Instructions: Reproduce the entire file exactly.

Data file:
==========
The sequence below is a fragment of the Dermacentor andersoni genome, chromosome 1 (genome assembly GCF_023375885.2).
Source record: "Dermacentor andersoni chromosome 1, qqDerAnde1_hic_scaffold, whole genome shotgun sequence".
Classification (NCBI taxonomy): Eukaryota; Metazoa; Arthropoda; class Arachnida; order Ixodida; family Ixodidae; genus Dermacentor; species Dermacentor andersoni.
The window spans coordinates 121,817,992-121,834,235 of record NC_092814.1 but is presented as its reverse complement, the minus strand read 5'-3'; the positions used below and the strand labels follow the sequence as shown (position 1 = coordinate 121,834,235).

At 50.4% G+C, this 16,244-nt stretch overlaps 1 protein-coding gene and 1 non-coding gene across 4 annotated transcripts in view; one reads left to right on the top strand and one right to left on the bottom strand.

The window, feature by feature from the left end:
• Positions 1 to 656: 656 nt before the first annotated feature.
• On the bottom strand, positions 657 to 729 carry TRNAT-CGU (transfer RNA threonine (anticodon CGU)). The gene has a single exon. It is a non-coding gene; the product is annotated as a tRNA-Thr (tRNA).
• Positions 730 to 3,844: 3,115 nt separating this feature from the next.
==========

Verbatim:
The sequence below is a fragment of the Dermacentor andersoni genome, chromosome 1 (genome assembly GCF_023375885.2).
Source record: "Dermacentor andersoni chromosome 1, qqDerAnde1_hic_scaffold, whole genome shotgun sequence".
Classification (NCBI taxonomy): Eukaryota; Metazoa; Arthropoda; class Arachnida; order Ixodida; family Ixodidae; genus Dermacentor; species Dermacentor andersoni.
The window spans coordinates 121,817,992-121,834,235 of record NC_092814.1 but is presented as its reverse complement, the minus strand read 5'-3'; the positions used below and the strand labels follow the sequence as shown (position 1 = coordinate 121,834,235).

At 50.4% G+C, this 16,244-nt stretch overlaps 1 protein-coding gene and 1 non-coding gene across 4 annotated transcripts in view; one reads left to right on the top strand and one right to left on the bottom strand.

The window, feature by feature from the left end:
• Positions 1 to 656: 656 nt before the first annotated feature.
• On the bottom strand, positions 657 to 729 carry TRNAT-CGU (transfer RNA threonine (anticodon CGU)). The gene has a single exon. It is a non-coding gene; the product is annotated as a tRNA-Thr (tRNA).
• Positions 730 to 3,844: 3,115 nt separating this feature from the next.